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Inquiry-Guided Learning (IGL) in Graphical Communications Course

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2013 ASEE Annual Conference & Exposition


Atlanta, Georgia

Publication Date

June 23, 2013

Start Date

June 23, 2013

End Date

June 26, 2013



Conference Session

Learning styles affect on students in graphic and design courses

Tagged Division

Engineering Design Graphics

Page Count


Page Numbers

23.762.1 - 23.762.11



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Paper Authors


Lulu Sun Embry-Riddle Aeronautical Univ., Daytona Beach

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Dr. Lulu Sun is an associate professor in the Department of Freshmen Engineering at Embry-Riddle Aeronautical University, where she has taught since 2006. She received her B.S. in Mechanical Engineering from Harbin Engineering University at China in 1999, and her Ph.D. in Mechanical Engineering from University of California at Riverside in 2006. She is a professional member of the Society of Fire Protection Engineer, and a member of American Society of Engineering Education, and Society for the Advancement of Material and Process Engineering.

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Christopher D Grant Embry-Riddle Aeronautical Univ., Daytona Beach

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Inquiry-Guided Learning (IGL) in Graphical Communications Course Lulu Sun and Christopher Grant Embry-Riddle Aeronautical University ABSTRACTInquiry-Guided Learning (IGL) is an active learning technique which promotes students criticalthinking through guided independent investigation of complex problems without a singlesolution. It is believed that IGL can provide an opportunity to the students to explore theirdesires and consequently enhance students’ learning experience in the classroom. GraphicalCommunications, as a common course taught at first-year undergraduate level at Embry-RiddleAeronautical University is designed to familiarize the student with the basic principles ofdrafting and engineering drawing, to improve three dimensional visualization skills, and to teachthe fundamentals of a computer aided design program (CATIA). Faculty members show studentsstep-by-step how to build a model and make sure they can follow and understand the procedure.However, students’ ability to use this knowledge and comprehension to explore real engineeringdesign is unknown.This paper includes the implementation of IGL in the Graphical Communications course andshows how students are engaged to learn at a higher level by implementing sustainable designfinal projects. Students work in teams to collaboratively collect information, define and analyzethe problems, and seek an effective solution. Instead of following faculty member’s instructionto passively complete the model design, students had the opportunity to apply the skills theylearned in the class to solve the real-world problem,- and to think as an engineer. IGL introduceda greater level of excitement and enthusiasm by allowing students to explore the topics ofpersonal interest to themselves, therefore it enhanced their understanding of the concepts learnedin the classroom. The grading rubrics for the written report and oral presentation were given tothe students to assess the team’s performance. The phase reports must be turned in on time toreport the team’s progress. Students need to follow the suggestions on the graded phase reportsto improve the subsequent updates. Besides the instructor’s grading rubric, peer evaluation andthe team evaluation sheets were used to determine each team’s final grades as well. The students’oral and written communications, ability to work in team, problem solving, informationcollection, and project management skills have been improved in IGL environment.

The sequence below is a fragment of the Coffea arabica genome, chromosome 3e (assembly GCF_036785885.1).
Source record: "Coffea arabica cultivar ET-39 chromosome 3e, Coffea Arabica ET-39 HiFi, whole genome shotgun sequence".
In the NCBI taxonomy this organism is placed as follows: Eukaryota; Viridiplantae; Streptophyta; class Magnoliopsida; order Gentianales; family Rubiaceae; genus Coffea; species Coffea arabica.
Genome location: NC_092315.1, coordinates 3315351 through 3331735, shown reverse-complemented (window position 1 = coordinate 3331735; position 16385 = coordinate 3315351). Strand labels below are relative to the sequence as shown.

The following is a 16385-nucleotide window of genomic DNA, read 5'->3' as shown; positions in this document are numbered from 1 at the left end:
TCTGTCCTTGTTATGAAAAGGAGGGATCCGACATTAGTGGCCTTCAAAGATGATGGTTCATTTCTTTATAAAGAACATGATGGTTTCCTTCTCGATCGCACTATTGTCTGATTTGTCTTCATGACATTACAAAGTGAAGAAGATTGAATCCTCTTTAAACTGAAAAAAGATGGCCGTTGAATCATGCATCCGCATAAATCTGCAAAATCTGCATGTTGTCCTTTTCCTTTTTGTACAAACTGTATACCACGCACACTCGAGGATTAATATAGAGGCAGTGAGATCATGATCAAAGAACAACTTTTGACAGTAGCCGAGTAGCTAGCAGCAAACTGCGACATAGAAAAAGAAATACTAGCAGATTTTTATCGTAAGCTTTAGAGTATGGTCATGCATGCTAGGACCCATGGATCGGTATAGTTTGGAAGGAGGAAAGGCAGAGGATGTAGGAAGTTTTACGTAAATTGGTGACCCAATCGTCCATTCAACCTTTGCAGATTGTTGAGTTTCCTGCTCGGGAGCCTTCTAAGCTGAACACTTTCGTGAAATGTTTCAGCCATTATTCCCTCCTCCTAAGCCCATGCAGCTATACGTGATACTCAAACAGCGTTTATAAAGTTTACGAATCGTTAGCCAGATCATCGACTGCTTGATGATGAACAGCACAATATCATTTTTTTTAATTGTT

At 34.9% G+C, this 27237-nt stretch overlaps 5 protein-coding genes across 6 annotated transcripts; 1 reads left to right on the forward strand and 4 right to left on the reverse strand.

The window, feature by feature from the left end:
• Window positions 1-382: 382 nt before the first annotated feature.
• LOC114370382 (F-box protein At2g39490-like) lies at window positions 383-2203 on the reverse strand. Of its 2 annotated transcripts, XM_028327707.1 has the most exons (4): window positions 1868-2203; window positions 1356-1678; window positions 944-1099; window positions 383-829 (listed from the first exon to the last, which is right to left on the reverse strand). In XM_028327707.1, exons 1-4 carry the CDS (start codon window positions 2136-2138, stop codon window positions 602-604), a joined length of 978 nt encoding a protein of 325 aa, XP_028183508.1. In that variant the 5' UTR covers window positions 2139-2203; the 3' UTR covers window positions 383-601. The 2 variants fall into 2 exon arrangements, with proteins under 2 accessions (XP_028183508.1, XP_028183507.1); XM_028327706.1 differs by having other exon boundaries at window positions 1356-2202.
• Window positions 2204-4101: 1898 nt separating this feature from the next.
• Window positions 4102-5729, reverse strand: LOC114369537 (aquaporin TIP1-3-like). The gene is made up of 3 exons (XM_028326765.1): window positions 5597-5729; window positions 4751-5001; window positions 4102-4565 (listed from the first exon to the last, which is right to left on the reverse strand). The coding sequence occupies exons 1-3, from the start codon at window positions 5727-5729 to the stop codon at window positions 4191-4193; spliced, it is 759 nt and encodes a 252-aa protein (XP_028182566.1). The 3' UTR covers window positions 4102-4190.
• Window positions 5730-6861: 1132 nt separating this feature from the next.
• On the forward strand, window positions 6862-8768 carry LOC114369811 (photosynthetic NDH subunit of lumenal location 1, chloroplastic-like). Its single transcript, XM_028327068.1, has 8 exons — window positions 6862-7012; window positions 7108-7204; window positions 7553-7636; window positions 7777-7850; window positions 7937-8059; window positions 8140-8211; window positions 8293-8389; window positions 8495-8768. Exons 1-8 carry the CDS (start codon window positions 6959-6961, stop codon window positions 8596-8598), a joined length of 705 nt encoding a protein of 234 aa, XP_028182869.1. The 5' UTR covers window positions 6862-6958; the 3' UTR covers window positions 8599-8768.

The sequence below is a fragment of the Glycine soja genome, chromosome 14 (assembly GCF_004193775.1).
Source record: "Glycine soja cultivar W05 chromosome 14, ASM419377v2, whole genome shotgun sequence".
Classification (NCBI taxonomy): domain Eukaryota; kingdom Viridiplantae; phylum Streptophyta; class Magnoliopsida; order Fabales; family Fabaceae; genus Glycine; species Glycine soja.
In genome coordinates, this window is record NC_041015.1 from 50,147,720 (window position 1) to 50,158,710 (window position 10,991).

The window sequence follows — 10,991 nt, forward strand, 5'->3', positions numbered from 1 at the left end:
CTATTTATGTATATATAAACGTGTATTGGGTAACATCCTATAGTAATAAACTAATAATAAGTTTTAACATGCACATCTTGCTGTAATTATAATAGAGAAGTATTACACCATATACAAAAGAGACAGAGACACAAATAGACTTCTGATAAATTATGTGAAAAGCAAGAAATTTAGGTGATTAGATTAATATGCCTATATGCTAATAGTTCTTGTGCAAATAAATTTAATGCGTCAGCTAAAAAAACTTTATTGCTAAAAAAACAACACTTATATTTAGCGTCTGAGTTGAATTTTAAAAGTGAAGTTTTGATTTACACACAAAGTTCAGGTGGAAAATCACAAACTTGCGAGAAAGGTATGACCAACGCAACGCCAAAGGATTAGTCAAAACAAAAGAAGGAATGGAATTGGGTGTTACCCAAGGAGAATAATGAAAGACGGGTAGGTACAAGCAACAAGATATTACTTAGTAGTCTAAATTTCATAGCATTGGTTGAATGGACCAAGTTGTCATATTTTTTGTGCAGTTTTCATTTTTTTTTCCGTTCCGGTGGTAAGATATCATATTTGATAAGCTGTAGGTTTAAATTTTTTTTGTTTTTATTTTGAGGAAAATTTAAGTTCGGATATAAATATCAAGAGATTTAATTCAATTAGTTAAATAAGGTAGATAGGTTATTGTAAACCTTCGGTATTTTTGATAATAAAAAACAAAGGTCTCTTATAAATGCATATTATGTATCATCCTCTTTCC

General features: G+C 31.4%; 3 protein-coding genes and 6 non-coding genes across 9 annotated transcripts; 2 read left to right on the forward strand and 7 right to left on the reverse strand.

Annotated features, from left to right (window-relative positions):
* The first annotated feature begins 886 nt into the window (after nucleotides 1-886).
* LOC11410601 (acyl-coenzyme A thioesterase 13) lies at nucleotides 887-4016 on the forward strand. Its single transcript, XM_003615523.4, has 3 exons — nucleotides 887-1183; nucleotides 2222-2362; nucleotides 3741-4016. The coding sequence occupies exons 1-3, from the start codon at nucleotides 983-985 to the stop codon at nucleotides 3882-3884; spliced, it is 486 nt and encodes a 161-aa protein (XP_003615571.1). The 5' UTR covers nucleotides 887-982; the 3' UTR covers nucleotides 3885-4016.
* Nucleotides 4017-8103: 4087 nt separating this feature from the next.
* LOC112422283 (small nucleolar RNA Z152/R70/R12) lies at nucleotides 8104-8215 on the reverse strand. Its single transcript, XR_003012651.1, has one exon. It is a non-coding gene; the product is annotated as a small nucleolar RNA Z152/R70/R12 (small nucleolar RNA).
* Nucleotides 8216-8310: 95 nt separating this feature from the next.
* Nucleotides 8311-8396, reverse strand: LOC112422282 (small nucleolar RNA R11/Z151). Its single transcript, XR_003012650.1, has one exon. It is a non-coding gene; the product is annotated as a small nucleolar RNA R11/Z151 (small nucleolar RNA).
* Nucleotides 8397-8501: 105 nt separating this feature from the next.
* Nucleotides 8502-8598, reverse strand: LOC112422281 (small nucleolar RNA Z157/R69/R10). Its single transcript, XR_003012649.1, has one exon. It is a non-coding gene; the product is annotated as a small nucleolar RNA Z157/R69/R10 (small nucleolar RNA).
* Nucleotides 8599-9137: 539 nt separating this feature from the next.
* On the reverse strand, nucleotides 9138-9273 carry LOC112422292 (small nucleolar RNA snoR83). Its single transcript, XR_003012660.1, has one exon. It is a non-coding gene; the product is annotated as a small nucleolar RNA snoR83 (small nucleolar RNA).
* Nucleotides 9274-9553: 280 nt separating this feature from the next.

Sun, L., & Grant, C. D. (2013, June), Inquiry-Guided Learning (IGL) in Graphical Communications Course Paper presented at 2013 ASEE Annual Conference & Exposition, Atlanta, Georgia. 10.18260/1-2--19776

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